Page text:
The average person consumes 27 pounds of bananas per year. Bananas are one of the most ubiquitous fruits on the planet, but have you ever taken a moment to ask why?
It’s straightforward: bananas are malleable, filling, rich in essential nutrients such as potassium and fiber, easy to eat for nearly all ages and abilities, and best of all, they’re often the most affordable fruit in the store.
Like other popular produce items, the rise of the banana is not straightforward, but unlike its peers, it’s future is less certain.
NPR’s Throughline podcast did a deep dive on the banana’s background in the episode titled, “There Will Be Bananas.” Hosts Rund Abdelfatah and Ramtin Arablouei started with the history of the modern banana industry and the pioneer who helped lead it, Minor Keith.
Keith was an entrepreneur who was building a 100-mile railroad from Costa Rica’s San Juan to its coastal city of Límon–a never-before attempted project through a massive jungle.
Keith was growing bananas to feed his hundreds of workers who were dying from heat, dysentery, and poisonous animals. Pretty soon, he realized he had a cheap product, cheap labor, and a way he could distribute it to the masses via his railroad and port.
The rest of the story goes further into how the banana industry broke barriers. Transporting the fragile fruit led to development of the first refrigerated ships, marketing the fruit led to an ingenious marketing strategy to dispel negative connotations around the suggestive shape, and maintaining control of the industry eventually led to the Cuban Missile Crisis.
It’s mind-blowing how the banana has and continues to shape our world. Now, however, this little fruit is in crisis and the world economies built around it are too. The banana’s genetic code tells a very interesting story.
Most fruits have varieties that are grown en mass. Take an apple, from Red Delicious to Pink Lady to the new Cosmic Crisp and everything in between, apples have different genetic coding from breed to breed. It’s nearly impossible to breed any banana; they grow with three chromosomes instead of two meaning there are no seeds. The only way to grow a banana tree is to cut and plant a piece of an existing banana tree, making almost all bananas genetically identical.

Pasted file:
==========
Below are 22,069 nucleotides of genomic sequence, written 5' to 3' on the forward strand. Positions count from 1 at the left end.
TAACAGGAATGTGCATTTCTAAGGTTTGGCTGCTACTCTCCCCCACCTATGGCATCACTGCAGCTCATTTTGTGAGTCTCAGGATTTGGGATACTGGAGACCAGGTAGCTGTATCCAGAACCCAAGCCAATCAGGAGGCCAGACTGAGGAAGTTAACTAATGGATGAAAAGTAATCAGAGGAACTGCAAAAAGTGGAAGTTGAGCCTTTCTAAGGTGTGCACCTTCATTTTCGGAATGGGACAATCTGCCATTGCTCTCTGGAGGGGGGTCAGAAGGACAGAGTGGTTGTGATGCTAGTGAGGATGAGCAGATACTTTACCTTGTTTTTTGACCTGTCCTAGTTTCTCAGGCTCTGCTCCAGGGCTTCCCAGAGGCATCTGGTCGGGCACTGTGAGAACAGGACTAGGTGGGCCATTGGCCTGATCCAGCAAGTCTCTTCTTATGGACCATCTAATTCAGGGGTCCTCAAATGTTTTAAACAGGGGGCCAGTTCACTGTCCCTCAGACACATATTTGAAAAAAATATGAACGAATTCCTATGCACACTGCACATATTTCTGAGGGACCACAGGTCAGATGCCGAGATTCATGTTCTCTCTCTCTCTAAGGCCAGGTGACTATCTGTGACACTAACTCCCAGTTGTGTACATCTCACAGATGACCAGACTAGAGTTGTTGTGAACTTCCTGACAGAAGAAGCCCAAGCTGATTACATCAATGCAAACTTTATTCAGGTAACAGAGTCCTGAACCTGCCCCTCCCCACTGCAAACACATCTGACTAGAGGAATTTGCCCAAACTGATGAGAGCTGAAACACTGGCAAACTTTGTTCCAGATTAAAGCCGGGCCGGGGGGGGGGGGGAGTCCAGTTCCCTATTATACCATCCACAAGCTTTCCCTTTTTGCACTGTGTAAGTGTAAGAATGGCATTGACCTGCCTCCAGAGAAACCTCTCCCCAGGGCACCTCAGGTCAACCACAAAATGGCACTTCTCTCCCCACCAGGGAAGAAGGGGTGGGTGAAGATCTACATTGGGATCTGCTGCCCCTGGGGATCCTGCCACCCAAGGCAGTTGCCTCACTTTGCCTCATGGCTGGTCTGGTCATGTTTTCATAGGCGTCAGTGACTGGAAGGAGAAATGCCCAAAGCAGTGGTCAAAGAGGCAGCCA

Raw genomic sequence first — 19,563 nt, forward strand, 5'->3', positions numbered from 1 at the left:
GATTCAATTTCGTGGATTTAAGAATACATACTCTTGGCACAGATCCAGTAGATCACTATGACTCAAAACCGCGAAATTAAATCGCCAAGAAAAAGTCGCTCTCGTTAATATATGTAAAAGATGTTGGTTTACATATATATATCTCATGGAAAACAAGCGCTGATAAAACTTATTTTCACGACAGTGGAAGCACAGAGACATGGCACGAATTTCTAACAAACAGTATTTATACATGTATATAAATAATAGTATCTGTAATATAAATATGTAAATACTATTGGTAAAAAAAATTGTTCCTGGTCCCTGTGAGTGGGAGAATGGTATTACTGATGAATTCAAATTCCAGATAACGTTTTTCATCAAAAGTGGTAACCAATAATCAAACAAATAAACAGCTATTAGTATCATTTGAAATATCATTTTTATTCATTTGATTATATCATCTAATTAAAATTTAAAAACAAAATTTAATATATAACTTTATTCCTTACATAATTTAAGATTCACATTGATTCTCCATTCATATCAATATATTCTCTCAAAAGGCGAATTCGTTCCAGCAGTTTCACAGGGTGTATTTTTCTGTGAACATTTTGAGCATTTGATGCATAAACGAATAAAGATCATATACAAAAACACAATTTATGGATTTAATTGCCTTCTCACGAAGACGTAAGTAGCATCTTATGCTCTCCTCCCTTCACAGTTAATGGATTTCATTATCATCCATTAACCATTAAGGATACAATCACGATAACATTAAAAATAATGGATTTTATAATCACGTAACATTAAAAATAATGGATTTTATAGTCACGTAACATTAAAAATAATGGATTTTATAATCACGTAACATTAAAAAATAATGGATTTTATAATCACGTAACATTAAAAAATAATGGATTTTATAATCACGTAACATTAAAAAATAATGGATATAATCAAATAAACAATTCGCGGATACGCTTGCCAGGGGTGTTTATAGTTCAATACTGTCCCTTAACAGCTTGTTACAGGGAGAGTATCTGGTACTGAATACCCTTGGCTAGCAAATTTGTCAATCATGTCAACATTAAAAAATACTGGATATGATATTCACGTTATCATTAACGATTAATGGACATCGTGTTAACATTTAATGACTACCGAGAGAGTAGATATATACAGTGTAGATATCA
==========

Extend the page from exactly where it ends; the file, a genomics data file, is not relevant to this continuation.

The issue of “banana wilt” took the national stage when the documentary Food Evolution was released three years ago. It’s a disease that kills off bananas and damages the soil in which banana trees grow. And it’s spreading rapidly.
This isn’t the first time bananas have been killed off by disease. In the 1950s, Panama disease took out the previously dominant banana variety, the Gros Michel. At the time, the Cavendish was a rare variety of bananas that was found to be resistant to Panama disease. It was a great short-term solution, but it seems nobody really thought about what would happen 100 years down the line. Today most bananas harvested and 99% of all bananas exported to the US and Europe are Cavendish. Eighty years after Panama disease first struck, a new strain of Panama disease, Tropical Race 4 (TR4), is threatening the Cavendish variety. The economies of entire countries are in jeopardy if bananas disappear, and scientists are racing against the clock to save them.
With gene editing and other breeding innovations, disease-resistant bananas seem within reach. Companies like Tropic Biosciences are working tirelessly on a long-term solution against banana wilt. To learn more, watch this BIO video or read more on Innovature.